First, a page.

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Eleanor Bradford reports
"On this small holding a way of life will disappear"
 real 56k

Sunday, 25 March, 2001, 17:51 GMT 18:51 UK
Rare breeds slaughter protest
Suffolk sheep
Rare breeds such as Suffolk sheep are under threat
Protesters objecting to the proposed slaughter of rare sheep on a small-holding in Dumfries and Galloway have criticised "bureaucracy and red tape" in the efforts to tackle foot-and-mouth disease.

A group of demonstrators outside Rigg village hall, near Gretna, were protesting at the "barbaric" slaughter of thousands of healthy sheep in Dumfries and Galloway to try to prevent the plague spreading further.

Organiser Amanda Eyres, from Rigg, said exemption certificates for rare breed sheep were not being processed fast enough.

She said her neighbours, who breed rare Suffolk and Texel cross sheep, were living in terror that their animals would be slaughtered because they had not been given enough information about how their animals could be exempted.

Texel Sheep
Protesters want exemptions for rare breeds
She said: "Some of them have been breeding animals for 20 years and they are perfectly healthy.

"The rare breeders should be granted exemption certificates without delay.

The breeders are keeping their animals away from danger and they should be vaccinated.

"They are not bred for meat, so vaccinating them is not going to affect any export licenses.

Barbaric beyond belief

"There is only one dairy farm left in our village anyway; all the rest are lying dead in the fields because the government have failed to act properly.

"We want to make people aware that the firebreak cull is not working and the action should be speeded up.

"It is barbaric beyond belief. The sick animals should not be left to suffer on the farms for days on end and the carcasses should be removed from the fields.

"It's like living in a nightmare. I think Dumfriesshire will be a wasteland by the end."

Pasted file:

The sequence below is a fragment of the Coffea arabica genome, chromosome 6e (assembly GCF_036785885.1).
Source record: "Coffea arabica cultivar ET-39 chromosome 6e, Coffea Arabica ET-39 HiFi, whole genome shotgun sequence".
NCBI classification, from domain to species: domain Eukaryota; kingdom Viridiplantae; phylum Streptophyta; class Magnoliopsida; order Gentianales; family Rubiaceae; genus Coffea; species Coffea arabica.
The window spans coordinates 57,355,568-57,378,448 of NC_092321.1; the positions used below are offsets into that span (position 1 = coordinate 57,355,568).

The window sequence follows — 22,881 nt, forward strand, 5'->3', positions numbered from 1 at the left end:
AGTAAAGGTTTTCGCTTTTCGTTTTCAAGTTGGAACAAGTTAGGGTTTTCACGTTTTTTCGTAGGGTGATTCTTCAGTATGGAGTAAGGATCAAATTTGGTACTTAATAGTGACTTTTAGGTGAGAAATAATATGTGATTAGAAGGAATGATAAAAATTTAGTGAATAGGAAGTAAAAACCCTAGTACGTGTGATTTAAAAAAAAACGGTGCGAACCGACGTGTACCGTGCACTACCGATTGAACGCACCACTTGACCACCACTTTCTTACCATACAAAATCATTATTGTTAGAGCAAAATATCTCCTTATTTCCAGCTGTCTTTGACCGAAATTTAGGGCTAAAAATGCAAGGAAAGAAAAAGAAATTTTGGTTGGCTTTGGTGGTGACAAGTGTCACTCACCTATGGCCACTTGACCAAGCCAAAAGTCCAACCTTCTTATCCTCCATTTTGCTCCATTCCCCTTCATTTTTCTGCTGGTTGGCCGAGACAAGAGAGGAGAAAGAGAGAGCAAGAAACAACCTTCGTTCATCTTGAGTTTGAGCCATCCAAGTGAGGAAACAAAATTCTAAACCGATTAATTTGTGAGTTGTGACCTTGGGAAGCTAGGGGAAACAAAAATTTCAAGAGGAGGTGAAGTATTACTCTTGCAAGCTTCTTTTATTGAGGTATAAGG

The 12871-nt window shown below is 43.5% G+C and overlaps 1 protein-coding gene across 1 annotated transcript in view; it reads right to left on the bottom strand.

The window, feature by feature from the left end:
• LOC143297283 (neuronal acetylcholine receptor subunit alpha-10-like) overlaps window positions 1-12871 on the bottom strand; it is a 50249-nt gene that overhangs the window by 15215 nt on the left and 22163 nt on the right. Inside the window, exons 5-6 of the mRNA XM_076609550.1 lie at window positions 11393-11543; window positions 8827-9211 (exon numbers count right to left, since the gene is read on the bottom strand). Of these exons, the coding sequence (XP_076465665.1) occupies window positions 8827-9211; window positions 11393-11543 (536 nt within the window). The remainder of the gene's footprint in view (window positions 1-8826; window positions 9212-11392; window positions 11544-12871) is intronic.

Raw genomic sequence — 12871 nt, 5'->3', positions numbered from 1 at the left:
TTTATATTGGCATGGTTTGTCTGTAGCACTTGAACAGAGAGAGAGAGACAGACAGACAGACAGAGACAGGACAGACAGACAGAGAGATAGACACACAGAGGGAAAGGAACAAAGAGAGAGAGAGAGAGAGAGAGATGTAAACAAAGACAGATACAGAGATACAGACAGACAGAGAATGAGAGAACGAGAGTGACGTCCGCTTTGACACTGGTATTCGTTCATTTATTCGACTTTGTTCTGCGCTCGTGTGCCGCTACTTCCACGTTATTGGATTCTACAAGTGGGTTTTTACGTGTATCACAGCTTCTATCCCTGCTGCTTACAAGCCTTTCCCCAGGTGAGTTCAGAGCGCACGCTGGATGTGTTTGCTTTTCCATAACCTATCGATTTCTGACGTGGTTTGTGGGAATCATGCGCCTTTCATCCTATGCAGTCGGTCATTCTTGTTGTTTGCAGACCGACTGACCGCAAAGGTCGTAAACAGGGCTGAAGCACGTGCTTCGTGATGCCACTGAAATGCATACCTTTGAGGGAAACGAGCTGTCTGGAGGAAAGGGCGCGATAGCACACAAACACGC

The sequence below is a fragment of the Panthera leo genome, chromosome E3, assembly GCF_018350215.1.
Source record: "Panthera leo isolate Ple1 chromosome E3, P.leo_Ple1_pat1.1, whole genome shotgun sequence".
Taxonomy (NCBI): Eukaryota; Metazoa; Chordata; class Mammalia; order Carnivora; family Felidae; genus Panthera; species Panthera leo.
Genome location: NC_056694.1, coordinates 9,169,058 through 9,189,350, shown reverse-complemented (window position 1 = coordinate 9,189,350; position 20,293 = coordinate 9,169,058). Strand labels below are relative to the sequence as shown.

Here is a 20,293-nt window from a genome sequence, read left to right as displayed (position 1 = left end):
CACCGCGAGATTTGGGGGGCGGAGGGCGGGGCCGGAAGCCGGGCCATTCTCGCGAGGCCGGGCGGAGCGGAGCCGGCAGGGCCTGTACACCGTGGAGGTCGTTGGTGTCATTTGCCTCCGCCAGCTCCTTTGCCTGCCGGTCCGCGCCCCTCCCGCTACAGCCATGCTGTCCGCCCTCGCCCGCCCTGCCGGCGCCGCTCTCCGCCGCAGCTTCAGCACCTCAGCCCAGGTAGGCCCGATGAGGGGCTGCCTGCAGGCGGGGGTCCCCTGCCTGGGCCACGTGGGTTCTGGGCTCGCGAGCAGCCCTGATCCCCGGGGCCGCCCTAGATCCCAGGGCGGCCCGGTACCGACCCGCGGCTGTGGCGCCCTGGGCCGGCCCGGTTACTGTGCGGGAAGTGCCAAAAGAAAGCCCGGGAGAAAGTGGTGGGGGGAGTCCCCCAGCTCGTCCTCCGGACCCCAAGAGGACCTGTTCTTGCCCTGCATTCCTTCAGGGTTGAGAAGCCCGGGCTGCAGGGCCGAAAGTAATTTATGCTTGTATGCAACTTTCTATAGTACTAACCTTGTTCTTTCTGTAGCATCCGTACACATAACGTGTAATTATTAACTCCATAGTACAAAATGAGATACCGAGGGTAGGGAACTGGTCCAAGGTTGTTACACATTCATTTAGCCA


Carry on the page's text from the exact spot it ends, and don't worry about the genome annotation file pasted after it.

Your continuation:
The slaughter of thousands of apparently healthy sheep has been continuing in the region in a bid to stop foot-and-mouth disease spreading out of the region.

Confirmed farms in Scotland include
87 cases on 25 March
Lockerbie (12 cases)
Canonbie (12)
Gretna (17)
Lochmaben(3)
Twynholm
Langholm
Beattock(4)
Corrie
Ruthwell(5)
Tundergarth
Moffat
Dalton(2)
Torthorward
Mouswald(6)
Hightae(2)
Kirtlebridge(2)
Creca
Collin
Kirkpatrick Fleming(2)
Annan
Troqueer
New Abbey(2)
Haugh of Urr
Officials at Dumfries and Galloway council have begun working with other agencies to draw up a regeneration plan for the area, where more than 200 jobs have already been lost as a result of the outbreak.

So far animals on 87 farms have been diagnosed with the disease.

Army soldiers have been helping with the logistical side of a pre-emptive cull of 130,000 apparently healthy sheep within a 3km radius of the infected zone.

Initially, 10 soldiers from 52 Lowland Brigade were brought in to assist with the cull, but the number is set to rise next week when between 60 and 100 soldiers, including Gurkhas, will become involved.

Soldiers will not take part in the slaughter or use army vehicles to transport carcasses, but will work closely with vets and local authorities in managing the logistics of the cull.

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See also:

23 Mar 01 | Scotland
Army drafted in to help with cull
22 Mar 01 | Scotland
Crisis jobs toll rises
22 Mar 01 | Scotland
Army to assist with slaughter
19 Mar 01 | Scotland
Farms complete first cull
15 Mar 01 | Scotland
Foot-and-mouth 'could cost 20m'
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